I will say this again, because I believe it to be true, and vital to your success as an artist: draw and paint from the live model as much as possible. Yes, you can learn a lot from copying master works and photos as well. But from the live model, you can chose so much more - what to leave in, what to leave out, what to emphasize, what to soften. As you perfect those skills from the live model, you can take that knowledge to a photograph - because an Artist should not just strive to copy from a photo, but should always be trying to lead the viewer to a new point of understanding.
Male nude, oil painting on oil primed linen, about 90 minutes
Crouching male nude, oil on oil primed canvas, about 90 minutes. I was trying to avoid creating any hard edges. This pose was particularly difficult for the model, the balance that was needed, and so I could not lock any element into place - he was always making minor shifts (and I say that with great respect for this model - who can hold almost any pose! See the next drawing...) But as you draw and paint from the live model, you learn to be flexible, because it WILL change over time - the model breathes, takes breaks, shifts weight - even the lighting may change. You have to always be open to change.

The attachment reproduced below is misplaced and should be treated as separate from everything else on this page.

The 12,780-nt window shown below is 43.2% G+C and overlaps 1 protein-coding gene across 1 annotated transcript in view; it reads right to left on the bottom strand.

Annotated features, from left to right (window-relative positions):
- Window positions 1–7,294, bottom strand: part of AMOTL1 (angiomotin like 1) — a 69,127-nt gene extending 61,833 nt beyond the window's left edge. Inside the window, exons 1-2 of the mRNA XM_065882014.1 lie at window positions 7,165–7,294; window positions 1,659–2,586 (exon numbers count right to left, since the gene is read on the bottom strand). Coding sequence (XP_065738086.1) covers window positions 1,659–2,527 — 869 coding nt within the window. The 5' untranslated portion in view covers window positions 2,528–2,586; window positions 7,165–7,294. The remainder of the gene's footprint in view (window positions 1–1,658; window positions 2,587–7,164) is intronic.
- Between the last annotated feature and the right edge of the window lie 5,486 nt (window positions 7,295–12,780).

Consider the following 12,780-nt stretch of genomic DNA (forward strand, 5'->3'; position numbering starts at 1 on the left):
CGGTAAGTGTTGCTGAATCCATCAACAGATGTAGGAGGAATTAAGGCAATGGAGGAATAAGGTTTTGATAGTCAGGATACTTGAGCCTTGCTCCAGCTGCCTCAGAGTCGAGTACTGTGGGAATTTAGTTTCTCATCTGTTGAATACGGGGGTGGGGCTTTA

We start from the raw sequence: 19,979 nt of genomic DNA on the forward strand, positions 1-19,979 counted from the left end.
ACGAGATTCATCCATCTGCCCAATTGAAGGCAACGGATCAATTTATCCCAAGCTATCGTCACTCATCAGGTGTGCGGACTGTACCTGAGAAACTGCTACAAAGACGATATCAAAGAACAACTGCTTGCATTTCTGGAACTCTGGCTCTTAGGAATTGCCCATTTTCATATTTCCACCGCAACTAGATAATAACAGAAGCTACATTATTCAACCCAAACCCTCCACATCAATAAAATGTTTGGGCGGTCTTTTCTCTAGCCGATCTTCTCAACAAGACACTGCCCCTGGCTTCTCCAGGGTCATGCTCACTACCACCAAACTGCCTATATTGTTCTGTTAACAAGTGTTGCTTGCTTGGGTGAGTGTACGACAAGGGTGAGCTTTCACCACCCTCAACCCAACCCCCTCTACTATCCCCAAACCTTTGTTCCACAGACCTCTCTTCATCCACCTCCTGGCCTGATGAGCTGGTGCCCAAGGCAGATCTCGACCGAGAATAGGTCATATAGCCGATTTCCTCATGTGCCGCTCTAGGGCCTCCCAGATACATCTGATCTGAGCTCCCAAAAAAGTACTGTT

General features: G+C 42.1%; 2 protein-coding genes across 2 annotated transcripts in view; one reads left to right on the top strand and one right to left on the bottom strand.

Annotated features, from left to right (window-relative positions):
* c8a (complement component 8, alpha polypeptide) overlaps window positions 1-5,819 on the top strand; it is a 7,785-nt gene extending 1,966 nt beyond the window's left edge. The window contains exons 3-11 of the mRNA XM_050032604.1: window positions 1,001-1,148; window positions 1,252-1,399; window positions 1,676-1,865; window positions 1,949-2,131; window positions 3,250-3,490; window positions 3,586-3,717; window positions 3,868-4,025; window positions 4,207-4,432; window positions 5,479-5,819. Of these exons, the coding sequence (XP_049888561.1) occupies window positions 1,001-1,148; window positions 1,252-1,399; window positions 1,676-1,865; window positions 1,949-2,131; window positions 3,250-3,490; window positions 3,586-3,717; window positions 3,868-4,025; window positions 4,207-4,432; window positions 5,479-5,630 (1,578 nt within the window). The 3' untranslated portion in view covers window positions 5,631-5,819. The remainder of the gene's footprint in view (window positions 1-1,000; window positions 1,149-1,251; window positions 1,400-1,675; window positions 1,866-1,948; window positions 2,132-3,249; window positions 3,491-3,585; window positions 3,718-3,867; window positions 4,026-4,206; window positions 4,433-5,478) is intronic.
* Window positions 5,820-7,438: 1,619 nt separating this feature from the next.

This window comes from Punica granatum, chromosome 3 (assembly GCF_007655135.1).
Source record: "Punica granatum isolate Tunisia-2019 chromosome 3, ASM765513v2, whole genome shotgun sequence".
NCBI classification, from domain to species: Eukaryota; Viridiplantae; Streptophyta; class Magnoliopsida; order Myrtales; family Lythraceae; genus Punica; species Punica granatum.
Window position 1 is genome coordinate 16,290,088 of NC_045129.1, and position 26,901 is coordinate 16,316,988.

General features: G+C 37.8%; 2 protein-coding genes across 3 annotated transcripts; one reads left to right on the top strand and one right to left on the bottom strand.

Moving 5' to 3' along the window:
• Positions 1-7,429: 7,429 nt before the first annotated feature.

So...this is our interpretation of the "Flashdance" pose...all we needed to do was splash a bucket of water onto our model as he struggled to breathe for 25 minutes....
I'll post this one just as a teaser - I do have some progress shots and I fixed the dark spot by her chin. But this was how far I got in about 115 minutes. Oil painting on oil primed linen
I think this was about 90 minutes. I loved her earrings, and tried to leave the earring on our right behind - drawing the negative space around it - instead of outlining the shape. Charcoal.
Charcoal sketch, about 25 minutes.